Shen Tong Reflects On Tiananmen Square
Published: Thursday, October 17, 2013
Updated: Thursday, October 17, 2013 01:10
“Regardless of political or religious persuasions, our genders, our social standings, and our social views, deep down we want to believe that somehow when faced with such an awesome state power, an individual’s protest matters.”
This message was the heart of Shen Tong’s lecture, which he gave Tuesday evening as part of the ongoing China Watching Series, which is organized by the history department’s assistant professor Rev. Jeremy Clarke, S.J.
Shen began his lecture by showing a familiar image: a monk set aflame in protest of the Vietnam War. The essence of this image was at the heart of his message.
As a student who was present in Tiananmen Square when the protests broke out, and one of Newsweek’s 1989 “People of the Year,” Shen is one of China’s most prominent exiled dissidents.
After speaking at Harvard University earlier Tuesday morning, Shen arrived at Boston College for the first time as part of the China Watching Series.
Shen attended Beijing University from 1986 to 1989, and was later educated in Boston. He became a software and media entrepreneur in the U.S. after founding VFinity, which is based in New York City, where he lives today with his wife and children.
After 25 years of exile, Shen put the Chinese student movement into global context. He discussed the frustrated street vendor in Tunisia who set himself aflame in front of City Hall as his last form of protest, which began the Arab Spring. Since that incident, the Middle East has experienced more than half a dozen regime changes and is continually being challenged in terms of legitimacy through “people’s power” type of protest.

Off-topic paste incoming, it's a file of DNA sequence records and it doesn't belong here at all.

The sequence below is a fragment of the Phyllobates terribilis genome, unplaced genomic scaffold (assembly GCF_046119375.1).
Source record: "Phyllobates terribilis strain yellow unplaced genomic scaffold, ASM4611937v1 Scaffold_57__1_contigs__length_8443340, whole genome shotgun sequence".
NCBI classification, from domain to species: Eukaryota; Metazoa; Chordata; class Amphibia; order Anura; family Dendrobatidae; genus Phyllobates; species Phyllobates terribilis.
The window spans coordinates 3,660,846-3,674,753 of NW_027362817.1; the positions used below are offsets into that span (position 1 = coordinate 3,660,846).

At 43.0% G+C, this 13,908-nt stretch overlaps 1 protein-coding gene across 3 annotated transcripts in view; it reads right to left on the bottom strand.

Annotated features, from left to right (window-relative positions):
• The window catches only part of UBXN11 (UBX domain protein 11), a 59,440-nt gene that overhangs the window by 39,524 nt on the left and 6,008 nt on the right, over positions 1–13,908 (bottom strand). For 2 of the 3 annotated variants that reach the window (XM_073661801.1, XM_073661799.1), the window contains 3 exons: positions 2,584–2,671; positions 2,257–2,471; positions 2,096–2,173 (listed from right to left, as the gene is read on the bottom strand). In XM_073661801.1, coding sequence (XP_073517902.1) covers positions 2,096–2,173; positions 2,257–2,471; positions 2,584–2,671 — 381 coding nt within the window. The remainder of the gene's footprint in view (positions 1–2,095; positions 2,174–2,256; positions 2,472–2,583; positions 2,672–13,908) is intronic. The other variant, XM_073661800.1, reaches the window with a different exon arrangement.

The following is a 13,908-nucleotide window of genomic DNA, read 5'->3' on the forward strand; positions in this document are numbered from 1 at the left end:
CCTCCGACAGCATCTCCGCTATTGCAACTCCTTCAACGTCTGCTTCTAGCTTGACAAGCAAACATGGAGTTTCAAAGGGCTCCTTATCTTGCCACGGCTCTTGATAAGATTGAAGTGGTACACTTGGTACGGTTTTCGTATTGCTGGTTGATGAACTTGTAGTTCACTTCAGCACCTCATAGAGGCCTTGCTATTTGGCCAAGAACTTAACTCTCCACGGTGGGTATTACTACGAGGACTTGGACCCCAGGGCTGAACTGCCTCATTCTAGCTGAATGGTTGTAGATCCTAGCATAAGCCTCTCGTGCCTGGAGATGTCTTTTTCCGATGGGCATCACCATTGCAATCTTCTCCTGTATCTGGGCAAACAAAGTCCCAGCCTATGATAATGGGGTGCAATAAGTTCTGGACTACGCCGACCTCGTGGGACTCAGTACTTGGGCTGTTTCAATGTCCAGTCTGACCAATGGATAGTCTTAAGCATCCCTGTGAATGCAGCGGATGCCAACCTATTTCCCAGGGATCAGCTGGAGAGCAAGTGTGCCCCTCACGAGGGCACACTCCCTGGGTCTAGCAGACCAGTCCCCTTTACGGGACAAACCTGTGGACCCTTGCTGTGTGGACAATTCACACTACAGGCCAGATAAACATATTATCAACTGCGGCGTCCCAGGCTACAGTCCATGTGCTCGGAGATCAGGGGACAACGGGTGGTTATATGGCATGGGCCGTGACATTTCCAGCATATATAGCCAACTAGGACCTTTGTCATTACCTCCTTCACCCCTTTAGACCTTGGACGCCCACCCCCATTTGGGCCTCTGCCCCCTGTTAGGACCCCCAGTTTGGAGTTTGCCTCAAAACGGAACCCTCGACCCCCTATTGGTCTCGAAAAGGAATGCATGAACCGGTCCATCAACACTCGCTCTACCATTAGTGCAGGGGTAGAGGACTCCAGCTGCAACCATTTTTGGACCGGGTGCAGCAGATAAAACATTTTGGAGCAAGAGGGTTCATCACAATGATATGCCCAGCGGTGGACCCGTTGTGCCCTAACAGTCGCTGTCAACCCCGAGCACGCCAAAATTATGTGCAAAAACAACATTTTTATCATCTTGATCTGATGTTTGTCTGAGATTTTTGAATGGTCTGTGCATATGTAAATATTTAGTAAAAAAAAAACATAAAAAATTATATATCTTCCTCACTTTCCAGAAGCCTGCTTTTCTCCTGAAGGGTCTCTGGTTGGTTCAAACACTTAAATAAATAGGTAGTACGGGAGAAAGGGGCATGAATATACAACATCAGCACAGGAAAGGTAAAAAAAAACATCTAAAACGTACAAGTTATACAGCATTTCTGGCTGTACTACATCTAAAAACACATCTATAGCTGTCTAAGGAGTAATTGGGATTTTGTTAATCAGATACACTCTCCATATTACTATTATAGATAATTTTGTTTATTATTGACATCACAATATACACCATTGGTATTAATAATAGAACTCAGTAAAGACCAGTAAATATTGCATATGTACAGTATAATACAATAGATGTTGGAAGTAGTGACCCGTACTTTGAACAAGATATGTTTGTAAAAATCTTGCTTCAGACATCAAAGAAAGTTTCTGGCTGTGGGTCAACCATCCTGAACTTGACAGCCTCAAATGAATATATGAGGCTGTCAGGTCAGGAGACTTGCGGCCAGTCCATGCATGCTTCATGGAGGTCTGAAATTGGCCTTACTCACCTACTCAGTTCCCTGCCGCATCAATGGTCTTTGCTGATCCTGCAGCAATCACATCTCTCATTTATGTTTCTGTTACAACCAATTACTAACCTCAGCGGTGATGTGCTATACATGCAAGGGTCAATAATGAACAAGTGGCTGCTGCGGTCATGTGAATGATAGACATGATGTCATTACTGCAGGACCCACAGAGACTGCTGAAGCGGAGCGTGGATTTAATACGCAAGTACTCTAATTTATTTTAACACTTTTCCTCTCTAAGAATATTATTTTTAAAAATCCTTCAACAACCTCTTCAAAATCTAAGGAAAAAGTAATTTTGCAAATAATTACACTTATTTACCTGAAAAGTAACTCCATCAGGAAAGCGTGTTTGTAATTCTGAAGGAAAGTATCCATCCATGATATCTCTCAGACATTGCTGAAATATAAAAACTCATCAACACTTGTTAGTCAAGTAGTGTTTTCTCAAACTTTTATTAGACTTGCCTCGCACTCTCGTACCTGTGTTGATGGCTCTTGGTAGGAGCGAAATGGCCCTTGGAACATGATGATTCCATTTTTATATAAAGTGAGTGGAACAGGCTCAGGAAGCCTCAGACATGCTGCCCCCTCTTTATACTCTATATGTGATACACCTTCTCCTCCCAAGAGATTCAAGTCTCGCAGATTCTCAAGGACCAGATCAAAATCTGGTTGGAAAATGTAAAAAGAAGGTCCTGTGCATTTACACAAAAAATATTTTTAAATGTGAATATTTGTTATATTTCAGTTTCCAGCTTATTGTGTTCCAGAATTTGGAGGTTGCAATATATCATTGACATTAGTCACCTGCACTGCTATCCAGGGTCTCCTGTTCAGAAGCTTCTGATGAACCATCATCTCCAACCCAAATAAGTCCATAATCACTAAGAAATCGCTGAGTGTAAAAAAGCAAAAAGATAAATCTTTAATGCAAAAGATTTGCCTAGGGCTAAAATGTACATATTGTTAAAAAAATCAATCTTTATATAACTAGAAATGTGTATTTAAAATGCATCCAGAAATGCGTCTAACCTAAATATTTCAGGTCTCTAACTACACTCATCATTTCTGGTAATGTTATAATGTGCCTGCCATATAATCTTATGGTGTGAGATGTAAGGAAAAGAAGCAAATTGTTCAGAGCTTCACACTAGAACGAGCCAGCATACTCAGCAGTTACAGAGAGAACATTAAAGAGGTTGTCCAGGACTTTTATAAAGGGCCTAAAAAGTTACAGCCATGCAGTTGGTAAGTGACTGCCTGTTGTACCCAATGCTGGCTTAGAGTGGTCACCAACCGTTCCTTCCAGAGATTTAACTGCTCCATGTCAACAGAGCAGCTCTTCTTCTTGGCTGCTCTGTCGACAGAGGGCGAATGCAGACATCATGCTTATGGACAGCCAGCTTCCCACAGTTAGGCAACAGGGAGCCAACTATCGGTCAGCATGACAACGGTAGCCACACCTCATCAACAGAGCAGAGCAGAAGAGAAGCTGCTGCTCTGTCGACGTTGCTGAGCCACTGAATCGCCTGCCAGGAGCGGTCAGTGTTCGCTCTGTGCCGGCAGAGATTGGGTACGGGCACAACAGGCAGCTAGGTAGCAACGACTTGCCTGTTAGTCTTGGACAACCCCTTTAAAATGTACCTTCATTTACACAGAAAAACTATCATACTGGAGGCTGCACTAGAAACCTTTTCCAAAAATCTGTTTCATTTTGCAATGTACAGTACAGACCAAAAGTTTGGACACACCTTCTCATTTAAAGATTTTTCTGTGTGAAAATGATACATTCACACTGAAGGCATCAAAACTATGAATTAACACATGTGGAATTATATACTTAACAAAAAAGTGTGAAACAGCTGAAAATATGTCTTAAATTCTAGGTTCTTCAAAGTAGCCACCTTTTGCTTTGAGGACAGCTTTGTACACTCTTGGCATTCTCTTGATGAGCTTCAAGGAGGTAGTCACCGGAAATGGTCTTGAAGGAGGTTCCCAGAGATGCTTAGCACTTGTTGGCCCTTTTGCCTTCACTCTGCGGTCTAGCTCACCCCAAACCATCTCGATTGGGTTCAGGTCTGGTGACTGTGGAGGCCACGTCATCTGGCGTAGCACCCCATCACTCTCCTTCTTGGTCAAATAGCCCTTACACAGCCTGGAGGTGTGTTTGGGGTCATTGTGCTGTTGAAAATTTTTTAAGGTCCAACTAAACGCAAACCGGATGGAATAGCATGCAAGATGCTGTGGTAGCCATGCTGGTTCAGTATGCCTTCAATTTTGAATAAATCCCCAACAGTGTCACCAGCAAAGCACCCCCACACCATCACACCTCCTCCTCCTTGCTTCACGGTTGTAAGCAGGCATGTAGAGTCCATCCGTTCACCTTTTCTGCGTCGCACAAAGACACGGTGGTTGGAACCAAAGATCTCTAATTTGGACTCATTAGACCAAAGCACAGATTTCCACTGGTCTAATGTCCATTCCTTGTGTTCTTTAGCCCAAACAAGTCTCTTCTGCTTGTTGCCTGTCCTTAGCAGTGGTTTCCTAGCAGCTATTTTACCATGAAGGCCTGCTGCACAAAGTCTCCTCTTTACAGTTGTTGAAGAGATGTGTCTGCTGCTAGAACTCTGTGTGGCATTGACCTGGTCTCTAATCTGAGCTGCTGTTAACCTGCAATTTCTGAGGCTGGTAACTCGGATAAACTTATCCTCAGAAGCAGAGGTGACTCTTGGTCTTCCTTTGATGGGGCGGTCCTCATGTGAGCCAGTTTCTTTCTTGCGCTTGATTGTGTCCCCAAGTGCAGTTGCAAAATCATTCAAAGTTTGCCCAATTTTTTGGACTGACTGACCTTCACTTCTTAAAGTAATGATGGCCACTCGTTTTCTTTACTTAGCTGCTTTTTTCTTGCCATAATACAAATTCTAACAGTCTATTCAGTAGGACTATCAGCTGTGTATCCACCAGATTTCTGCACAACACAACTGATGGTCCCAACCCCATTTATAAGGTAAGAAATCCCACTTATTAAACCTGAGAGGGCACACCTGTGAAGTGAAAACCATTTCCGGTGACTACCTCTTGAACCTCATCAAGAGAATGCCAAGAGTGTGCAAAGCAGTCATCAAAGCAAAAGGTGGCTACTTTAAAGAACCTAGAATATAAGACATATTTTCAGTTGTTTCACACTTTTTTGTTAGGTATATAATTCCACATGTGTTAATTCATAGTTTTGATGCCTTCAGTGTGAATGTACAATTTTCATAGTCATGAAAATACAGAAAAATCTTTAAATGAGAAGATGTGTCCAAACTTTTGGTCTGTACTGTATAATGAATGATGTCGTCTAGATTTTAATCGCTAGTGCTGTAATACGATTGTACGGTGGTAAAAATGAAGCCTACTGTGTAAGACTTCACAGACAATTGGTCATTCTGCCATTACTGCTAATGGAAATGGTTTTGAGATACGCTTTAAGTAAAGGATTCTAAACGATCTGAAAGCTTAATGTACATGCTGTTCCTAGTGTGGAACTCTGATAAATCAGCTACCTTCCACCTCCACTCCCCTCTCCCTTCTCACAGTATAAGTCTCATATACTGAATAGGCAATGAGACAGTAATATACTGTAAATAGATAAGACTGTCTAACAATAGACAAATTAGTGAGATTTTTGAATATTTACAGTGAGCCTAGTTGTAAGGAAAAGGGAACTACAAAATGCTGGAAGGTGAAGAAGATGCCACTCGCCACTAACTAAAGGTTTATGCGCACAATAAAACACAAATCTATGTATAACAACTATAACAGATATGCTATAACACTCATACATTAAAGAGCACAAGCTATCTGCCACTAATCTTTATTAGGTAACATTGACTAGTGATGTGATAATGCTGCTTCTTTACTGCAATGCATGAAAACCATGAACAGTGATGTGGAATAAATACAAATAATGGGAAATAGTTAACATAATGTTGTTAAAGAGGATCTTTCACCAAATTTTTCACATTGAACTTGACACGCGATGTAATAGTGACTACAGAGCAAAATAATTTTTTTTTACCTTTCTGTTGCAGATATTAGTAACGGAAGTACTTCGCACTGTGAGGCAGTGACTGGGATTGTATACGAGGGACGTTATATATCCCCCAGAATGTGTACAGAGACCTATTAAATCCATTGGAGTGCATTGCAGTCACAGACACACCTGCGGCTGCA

Shen considered the 200 Tibetans who recently set themselves on fire as a form of protest. He questioned if this event has really changed hearts, or if people feel compassion because it is such a horror. He claimed, however, that we do not have answers to these questions.
Shen noted how the Beijing Olympics were the most nationalistic event for contemporary China. This moment of triumph, this coming out of the shadows of Imperialism, marked China’s coming to age in a global stage.
Shen believes there are a lot of good things about nationalism—that it comes closest to the religious experience of being part of a whole.
The 1980s marked the beginning of China’s lasting economic growth. With this development came students taking on public issues. Over 400 cities in China, an estimated 100 million people, protested, in the words of Shen, in the most bizarre and least economically efficient way to change a government and public opinion: non-violent street protest.
Shen claimed this was not a revolution, but a reform—that the students believed in the legitimacy of the government, but wanted to make it better. He claimed it was a revolution of rights and expectations.
Shen described how the tanks rolled in and crushed the student’s “God of Democracy”—a statue made to mimic the U.S. Statue of Liberty. After showing the iconic Tank Man photo, which is still denounced by the Chinese government today, Shen said that a belief in the power of an individual’s protest is why the image lives on, despite the fact that the Tiananmen events have been erased from Chinese history.
After the massacre, Tong realized his time was borrowed. He finished the lecture by noting that 15 years of nightmares ended on the evening of the day his first daughter was born.
“So now, I’m going to sound like a Hallmark card, right,” he said. “So to get a new relicense of life you give birth to life—you give a life. I wasn’t that good—I wasn’t aware of that. But after a few days the dreams don’t come back.”
As the last student wrapped up his question, which was spoken in Chinese and translated by Clarke, the audience learned that, as a Chinese student, this was the first opportunity he had had to meet someone who was involved with the events at that time.